A KEEN cyclist who suffered a serious leg injury when he collided with a car is marking Road Safety Week by speaking out about the impact that the incident has had on his life.

Chris King, of Barugh Green, Barnsley, was cycling along Barnsley Road in Pontefract in May 2017 when a car pulled out of a side road and crashed into him.

The force of the impact not only knocked him off his bike, but threw him over the car and onto the opposite side of the carriageway.

Following the incident, the father-of-two was taken to Pinderfieds Hospital for treatment and it was confirmed he had a fractured femur, as well as soft tissue injuries to his neck and bruising across his body.

While Chris had metal plates and pins inserted into the femur, he continued to struggle in the months afterwards with issues including pain in his knee joint.

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More than two years on, he is still suffering with the pain and, while he has been able to get back on his bike, he is unable to ride to the same level as he used to.

Following the crash, Chris instructed injury lawyers at Irwin Mitchell to investigate the incident and help him access support services to aid his recovery.

Now, he has teamed up with them to mark Brake’s annual Road Safety Week campaign, which this year has taken place from the beginning of this week with the theme of ‘Step Up For Safe Streets’.

Serious injury lawyer Elizabeth Whitehead, who is representing Chris, said: “Road Safety Week is an important time to reflect on why it is vital to take care on the roads, with Chris’s story being a clear example of how all motorists need to put safety first.

“We are continuing to work on Chris’s case and remain determined to help him gain justice regarding what he has been through, but we also hope that his story acts as a reminder as to why the importance of safety should never be ignored.”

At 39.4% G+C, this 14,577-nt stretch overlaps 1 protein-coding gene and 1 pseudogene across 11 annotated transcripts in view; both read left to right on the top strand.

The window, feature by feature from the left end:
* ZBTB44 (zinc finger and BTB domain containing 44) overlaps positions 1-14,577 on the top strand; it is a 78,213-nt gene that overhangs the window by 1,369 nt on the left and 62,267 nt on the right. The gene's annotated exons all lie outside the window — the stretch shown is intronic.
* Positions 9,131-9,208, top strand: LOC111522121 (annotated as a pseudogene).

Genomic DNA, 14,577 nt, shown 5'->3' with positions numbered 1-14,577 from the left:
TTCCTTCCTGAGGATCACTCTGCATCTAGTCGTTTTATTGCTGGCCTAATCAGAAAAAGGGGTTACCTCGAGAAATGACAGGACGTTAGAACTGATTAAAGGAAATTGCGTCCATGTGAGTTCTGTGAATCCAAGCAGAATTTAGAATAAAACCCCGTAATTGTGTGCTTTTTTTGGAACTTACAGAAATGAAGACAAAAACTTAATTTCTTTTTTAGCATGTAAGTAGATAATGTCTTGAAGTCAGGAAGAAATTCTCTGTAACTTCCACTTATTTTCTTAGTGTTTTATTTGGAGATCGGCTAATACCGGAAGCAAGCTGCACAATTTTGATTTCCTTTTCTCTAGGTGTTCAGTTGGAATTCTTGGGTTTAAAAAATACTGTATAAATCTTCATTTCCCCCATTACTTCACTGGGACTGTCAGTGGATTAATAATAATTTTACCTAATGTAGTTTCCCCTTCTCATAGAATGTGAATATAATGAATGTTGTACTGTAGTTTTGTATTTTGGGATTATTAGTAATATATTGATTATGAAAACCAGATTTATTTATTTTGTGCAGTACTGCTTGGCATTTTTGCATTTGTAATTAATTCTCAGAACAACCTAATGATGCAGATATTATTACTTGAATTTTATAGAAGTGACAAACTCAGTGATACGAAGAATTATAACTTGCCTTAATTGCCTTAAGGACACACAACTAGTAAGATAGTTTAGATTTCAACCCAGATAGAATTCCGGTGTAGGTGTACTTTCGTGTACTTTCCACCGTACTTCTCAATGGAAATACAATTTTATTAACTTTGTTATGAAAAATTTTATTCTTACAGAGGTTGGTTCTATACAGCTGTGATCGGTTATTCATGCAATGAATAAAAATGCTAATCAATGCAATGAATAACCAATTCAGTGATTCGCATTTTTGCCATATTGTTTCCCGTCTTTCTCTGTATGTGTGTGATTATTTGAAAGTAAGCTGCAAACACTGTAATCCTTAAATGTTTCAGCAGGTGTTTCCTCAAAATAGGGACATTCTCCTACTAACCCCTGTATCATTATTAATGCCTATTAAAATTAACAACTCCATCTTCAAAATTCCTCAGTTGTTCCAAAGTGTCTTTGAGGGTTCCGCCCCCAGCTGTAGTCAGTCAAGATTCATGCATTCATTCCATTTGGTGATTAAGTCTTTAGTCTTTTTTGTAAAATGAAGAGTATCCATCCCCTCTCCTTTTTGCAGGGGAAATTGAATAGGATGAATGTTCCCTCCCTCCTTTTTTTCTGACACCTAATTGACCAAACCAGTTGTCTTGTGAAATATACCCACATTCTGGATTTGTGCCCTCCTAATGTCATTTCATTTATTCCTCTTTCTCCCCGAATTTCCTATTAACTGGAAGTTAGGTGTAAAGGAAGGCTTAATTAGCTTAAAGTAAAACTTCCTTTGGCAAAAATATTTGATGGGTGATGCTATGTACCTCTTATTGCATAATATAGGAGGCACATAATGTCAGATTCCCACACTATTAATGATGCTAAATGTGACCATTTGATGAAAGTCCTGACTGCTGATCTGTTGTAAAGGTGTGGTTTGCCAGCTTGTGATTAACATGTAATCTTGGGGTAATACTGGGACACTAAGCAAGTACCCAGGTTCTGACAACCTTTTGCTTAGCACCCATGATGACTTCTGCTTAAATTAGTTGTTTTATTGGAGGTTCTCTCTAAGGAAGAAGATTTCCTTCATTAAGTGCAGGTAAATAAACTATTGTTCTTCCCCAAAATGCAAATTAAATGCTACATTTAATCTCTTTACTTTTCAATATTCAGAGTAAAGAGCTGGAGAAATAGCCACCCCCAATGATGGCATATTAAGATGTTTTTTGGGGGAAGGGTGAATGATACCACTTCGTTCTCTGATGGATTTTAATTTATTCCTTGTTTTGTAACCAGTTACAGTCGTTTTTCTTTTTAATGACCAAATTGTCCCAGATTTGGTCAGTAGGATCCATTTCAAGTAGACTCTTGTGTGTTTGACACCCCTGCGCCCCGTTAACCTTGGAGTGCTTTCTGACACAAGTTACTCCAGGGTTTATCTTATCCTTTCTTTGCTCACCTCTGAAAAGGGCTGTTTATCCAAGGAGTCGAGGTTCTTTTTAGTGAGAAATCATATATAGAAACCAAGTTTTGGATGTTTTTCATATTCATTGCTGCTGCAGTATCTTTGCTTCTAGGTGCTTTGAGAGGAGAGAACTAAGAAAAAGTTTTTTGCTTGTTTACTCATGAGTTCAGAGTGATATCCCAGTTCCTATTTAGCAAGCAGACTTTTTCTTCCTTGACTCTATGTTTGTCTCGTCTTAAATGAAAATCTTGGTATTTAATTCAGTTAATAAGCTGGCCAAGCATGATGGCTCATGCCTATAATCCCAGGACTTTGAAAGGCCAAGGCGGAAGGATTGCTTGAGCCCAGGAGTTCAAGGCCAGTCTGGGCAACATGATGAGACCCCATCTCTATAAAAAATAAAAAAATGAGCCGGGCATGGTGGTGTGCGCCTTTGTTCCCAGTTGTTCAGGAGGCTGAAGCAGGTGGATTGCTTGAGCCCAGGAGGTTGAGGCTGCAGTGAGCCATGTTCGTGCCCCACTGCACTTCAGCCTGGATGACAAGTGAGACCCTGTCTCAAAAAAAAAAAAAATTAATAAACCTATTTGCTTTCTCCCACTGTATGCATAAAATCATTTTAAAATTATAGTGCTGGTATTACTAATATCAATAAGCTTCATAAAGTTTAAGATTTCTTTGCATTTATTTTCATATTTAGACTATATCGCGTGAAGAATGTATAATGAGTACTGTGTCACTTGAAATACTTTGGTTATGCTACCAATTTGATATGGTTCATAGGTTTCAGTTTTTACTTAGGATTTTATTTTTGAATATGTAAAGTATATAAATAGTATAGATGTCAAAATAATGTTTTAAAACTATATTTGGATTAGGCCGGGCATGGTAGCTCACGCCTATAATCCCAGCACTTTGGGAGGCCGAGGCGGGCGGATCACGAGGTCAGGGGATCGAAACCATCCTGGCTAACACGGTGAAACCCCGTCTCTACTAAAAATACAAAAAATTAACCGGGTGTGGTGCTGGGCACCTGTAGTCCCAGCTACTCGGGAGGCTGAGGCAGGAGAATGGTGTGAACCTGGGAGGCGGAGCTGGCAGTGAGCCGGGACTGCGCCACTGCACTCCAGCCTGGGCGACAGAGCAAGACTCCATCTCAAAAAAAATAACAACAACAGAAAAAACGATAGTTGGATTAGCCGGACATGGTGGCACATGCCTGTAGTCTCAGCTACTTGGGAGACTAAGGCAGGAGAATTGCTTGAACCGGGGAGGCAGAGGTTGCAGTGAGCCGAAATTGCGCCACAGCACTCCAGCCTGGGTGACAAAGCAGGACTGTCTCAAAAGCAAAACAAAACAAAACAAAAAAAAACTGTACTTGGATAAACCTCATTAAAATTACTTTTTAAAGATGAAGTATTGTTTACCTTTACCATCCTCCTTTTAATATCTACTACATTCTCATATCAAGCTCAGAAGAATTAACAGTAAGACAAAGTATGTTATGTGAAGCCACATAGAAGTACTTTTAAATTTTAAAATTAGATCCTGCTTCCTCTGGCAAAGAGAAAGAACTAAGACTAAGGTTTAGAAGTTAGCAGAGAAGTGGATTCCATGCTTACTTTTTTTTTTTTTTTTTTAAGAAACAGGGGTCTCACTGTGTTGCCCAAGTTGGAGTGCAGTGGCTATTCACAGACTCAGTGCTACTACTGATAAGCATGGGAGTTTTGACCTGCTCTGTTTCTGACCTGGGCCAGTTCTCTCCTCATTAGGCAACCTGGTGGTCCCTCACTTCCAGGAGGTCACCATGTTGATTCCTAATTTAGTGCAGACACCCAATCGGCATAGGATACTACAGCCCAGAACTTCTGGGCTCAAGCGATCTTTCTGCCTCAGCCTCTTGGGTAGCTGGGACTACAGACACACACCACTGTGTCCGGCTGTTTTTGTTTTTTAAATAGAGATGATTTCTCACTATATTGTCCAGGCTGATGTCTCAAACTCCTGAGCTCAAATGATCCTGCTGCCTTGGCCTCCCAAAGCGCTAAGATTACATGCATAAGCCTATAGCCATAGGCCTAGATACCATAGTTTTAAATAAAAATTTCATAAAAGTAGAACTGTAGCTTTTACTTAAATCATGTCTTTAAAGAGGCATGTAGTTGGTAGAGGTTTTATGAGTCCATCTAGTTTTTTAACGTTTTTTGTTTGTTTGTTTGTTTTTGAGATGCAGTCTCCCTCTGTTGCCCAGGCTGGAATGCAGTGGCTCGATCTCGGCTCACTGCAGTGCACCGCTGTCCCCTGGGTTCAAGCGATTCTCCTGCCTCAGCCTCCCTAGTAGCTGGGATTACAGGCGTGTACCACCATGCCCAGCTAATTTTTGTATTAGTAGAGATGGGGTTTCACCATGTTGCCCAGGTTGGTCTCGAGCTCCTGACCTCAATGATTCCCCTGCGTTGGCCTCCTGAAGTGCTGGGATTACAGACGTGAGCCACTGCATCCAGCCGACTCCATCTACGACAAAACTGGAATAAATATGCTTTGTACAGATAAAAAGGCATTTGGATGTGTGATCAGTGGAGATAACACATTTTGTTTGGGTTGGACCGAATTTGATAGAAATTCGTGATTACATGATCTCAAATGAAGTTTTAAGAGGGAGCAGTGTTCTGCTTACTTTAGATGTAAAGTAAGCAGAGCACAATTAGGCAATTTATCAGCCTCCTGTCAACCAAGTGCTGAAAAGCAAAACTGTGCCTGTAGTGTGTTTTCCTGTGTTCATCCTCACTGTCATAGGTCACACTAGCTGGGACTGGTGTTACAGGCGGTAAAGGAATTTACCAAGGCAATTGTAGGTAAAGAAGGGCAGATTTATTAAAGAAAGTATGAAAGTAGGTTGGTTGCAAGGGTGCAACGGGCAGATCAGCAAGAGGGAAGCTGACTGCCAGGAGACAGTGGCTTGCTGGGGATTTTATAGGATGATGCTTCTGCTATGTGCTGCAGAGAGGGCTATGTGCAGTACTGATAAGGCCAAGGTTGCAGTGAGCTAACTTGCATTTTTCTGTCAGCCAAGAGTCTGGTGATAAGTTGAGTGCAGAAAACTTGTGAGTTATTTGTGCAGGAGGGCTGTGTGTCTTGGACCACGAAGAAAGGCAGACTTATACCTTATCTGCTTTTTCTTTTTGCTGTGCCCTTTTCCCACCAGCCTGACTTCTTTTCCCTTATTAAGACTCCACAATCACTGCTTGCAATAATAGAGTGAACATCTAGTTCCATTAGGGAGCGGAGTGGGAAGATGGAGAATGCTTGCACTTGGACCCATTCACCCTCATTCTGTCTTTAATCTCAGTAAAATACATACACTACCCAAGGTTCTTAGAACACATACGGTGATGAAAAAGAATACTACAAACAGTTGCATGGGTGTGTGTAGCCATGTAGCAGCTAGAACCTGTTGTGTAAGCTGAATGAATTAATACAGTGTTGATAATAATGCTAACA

Chris was non-weight bearing for around five weeks after the incident and had to use crutches.

He underwent a range of treatment including physiotherapy across the following months and then had the metalwork taken out of his leg in June 2018.

He also had keyhole surgery earlier this year to improve his ongoing pain issues, while his experiences have also had a psychological impact.

The financial adviser said: “Shortly after the accident I started to suffer with panic attacks.

“The problems partly stemmed from being told that I may never be able to cycle again, which was heartbreaking.

“I remember crying when I told my father the news. I couldn’t take it in.

“I have also suffered with flashbacks at times and that was very difficult. It even got to the point where I was unable to watch hospital programmes or even cycling on TV as I would be scared they may come off their bikes.”

In recent times, Chris has been able to return to his love of cycling although he can no longer ride as far as he used to.

He added: “I used to ride up to 200 miles a week but that is out of the question now. However, I can cycle around ten to 12 miles now on a flat route and this has been a massive boost to my mood and self-confidence.

“The collision has had a huge impact on my life and it felt important to speak out on Road Safety Week about the issues that I’ve faced.

“All road users have a responsibility to take care and put safety first, as failing to do so can have massive consequences.”